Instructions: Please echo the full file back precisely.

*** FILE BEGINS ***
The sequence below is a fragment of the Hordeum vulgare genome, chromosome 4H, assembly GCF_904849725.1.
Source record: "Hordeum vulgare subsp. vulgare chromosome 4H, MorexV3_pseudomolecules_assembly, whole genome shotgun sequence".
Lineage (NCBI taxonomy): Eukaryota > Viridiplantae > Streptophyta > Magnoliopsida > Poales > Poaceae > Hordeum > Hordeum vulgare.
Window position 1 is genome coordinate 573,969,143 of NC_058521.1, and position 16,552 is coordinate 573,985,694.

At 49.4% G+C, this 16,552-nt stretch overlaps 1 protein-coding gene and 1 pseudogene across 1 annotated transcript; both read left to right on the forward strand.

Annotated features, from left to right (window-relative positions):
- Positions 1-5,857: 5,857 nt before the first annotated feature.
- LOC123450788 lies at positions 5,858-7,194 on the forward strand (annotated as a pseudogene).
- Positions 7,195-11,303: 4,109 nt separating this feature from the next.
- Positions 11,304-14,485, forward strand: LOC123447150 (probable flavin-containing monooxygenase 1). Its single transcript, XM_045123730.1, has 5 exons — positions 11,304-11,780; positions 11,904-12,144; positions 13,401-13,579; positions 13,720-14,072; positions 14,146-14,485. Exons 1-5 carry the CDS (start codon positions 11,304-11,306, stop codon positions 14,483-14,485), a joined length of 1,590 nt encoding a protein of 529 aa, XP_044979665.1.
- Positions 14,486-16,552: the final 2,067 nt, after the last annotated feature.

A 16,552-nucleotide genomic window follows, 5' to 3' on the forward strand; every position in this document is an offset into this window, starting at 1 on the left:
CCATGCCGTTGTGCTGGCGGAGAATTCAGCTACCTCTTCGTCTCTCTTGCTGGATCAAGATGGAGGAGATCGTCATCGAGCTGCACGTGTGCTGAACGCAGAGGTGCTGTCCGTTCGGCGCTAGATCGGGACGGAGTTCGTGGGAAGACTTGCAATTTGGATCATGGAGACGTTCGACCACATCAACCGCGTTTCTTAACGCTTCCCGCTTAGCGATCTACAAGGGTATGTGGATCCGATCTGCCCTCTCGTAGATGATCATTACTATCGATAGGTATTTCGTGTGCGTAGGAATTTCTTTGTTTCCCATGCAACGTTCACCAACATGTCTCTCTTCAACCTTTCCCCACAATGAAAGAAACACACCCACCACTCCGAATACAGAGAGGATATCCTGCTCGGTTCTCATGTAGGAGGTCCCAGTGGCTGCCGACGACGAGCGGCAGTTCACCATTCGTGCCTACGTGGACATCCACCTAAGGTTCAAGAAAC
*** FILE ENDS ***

The sequence below is a fragment of the Hordeum vulgare genome, chromosome 4H, assembly GCF_904849725.1.
Source record: "Hordeum vulgare subsp. vulgare chromosome 4H, MorexV3_pseudomolecules_assembly, whole genome shotgun sequence".
Lineage (NCBI taxonomy): Eukaryota > Viridiplantae > Streptophyta > Magnoliopsida > Poales > Poaceae > Hordeum > Hordeum vulgare.
Window position 1 is genome coordinate 573,969,143 of NC_058521.1, and position 16,552 is coordinate 573,985,694.

At 49.4% G+C, this 16,552-nt stretch overlaps 1 protein-coding gene and 1 pseudogene across 1 annotated transcript; both read left to right on the forward strand.

Annotated features, from left to right (window-relative positions):
- Positions 1-5,857: 5,857 nt before the first annotated feature.
- LOC123450788 lies at positions 5,858-7,194 on the forward strand (annotated as a pseudogene).
- Positions 7,195-11,303: 4,109 nt separating this feature from the next.
- Positions 11,304-14,485, forward strand: LOC123447150 (probable flavin-containing monooxygenase 1). Its single transcript, XM_045123730.1, has 5 exons — positions 11,304-11,780; positions 11,904-12,144; positions 13,401-13,579; positions 13,720-14,072; positions 14,146-14,485. Exons 1-5 carry the CDS (start codon positions 11,304-11,306, stop codon positions 14,483-14,485), a joined length of 1,590 nt encoding a protein of 529 aa, XP_044979665.1.
- Positions 14,486-16,552: the final 2,067 nt, after the last annotated feature.

A 16,552-nucleotide genomic window follows, 5' to 3' on the forward strand; every position in this document is an offset into this window, starting at 1 on the left:
CCATGCCGTTGTGCTGGCGGAGAATTCAGCTACCTCTTCGTCTCTCTTGCTGGATCAAGATGGAGGAGATCGTCATCGAGCTGCACGTGTGCTGAACGCAGAGGTGCTGTCCGTTCGGCGCTAGATCGGGACGGAGTTCGTGGGAAGACTTGCAATTTGGATCATGGAGACGTTCGACCACATCAACCGCGTTTCTTAACGCTTCCCGCTTAGCGATCTACAAGGGTATGTGGATCCGATCTGCCCTCTCGTAGATGATCATTACTATCGATAGGTATTTCGTGTGCGTAGGAATTTCTTTGTTTCCCATGCAACGTTCACCAACATGTCTCTCTTCAACCTTTCCCCACAATGAAAGAAACACACCCACCACTCCGAATACAGAGAGGATATCCTGCTCGGTTCTCATGTAGGAGGTCCCAGTGGCTGCCGACGACGAGCGGCAGTTCACCATTCGTGCCTACGTGGACATCCACCTAAGGTTCAAGAAAC